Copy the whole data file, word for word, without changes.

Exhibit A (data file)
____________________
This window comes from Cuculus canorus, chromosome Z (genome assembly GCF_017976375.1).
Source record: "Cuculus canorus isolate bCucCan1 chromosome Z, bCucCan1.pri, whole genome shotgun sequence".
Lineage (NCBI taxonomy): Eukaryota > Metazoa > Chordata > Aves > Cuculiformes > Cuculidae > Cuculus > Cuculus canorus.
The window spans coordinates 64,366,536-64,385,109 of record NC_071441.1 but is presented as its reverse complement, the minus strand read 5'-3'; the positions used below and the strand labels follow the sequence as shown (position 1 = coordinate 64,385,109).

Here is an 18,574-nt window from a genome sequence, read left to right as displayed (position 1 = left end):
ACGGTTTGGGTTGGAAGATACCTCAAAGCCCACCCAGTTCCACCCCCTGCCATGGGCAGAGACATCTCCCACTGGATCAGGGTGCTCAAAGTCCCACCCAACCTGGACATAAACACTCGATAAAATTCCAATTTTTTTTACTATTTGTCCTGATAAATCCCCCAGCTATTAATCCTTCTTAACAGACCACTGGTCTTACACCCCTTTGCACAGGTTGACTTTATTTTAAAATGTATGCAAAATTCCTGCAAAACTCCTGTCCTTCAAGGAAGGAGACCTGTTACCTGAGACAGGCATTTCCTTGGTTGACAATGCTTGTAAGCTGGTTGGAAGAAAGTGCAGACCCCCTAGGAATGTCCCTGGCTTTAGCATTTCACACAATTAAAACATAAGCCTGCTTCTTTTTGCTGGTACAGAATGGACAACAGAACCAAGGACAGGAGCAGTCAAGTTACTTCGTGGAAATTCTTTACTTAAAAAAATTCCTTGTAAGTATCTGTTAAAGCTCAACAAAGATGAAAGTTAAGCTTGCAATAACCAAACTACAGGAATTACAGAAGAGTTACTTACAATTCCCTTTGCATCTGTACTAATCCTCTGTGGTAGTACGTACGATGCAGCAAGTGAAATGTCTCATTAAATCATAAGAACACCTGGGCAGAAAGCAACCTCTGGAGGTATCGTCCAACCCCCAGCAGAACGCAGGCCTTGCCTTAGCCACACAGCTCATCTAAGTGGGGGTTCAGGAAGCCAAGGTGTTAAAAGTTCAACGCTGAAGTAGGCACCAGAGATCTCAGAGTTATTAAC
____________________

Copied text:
This window comes from Cuculus canorus, chromosome Z (genome assembly GCF_017976375.1).
Source record: "Cuculus canorus isolate bCucCan1 chromosome Z, bCucCan1.pri, whole genome shotgun sequence".
Lineage (NCBI taxonomy): Eukaryota > Metazoa > Chordata > Aves > Cuculiformes > Cuculidae > Cuculus > Cuculus canorus.
The window spans coordinates 64,366,536-64,385,109 of record NC_071441.1 but is presented as its reverse complement, the minus strand read 5'-3'; the positions used below and the strand labels follow the sequence as shown (position 1 = coordinate 64,385,109).

Here is an 18,574-nt window from a genome sequence, read left to right as displayed (position 1 = left end):
ACGGTTTGGGTTGGAAGATACCTCAAAGCCCACCCAGTTCCACCCCCTGCCATGGGCAGAGACATCTCCCACTGGATCAGGGTGCTCAAAGTCCCACCCAACCTGGACATAAACACTCGATAAAATTCCAATTTTTTTTACTATTTGTCCTGATAAATCCCCCAGCTATTAATCCTTCTTAACAGACCACTGGTCTTACACCCCTTTGCACAGGTTGACTTTATTTTAAAATGTATGCAAAATTCCTGCAAAACTCCTGTCCTTCAAGGAAGGAGACCTGTTACCTGAGACAGGCATTTCCTTGGTTGACAATGCTTGTAAGCTGGTTGGAAGAAAGTGCAGACCCCCTAGGAATGTCCCTGGCTTTAGCATTTCACACAATTAAAACATAAGCCTGCTTCTTTTTGCTGGTACAGAATGGACAACAGAACCAAGGACAGGAGCAGTCAAGTTACTTCGTGGAAATTCTTTACTTAAAAAAATTCCTTGTAAGTATCTGTTAAAGCTCAACAAAGATGAAAGTTAAGCTTGCAATAACCAAACTACAGGAATTACAGAAGAGTTACTTACAATTCCCTTTGCATCTGTACTAATCCTCTGTGGTAGTACGTACGATGCAGCAAGTGAAATGTCTCATTAAATCATAAGAACACCTGGGCAGAAAGCAACCTCTGGAGGTATCGTCCAACCCCCAGCAGAACGCAGGCCTTGCCTTAGCCACACAGCTCATCTAAGTGGGGGTTCAGGAAGCCAAGGTGTTAAAAGTTCAACGCTGAAGTAGGCACCAGAGATCTCAGAGTTATTAAC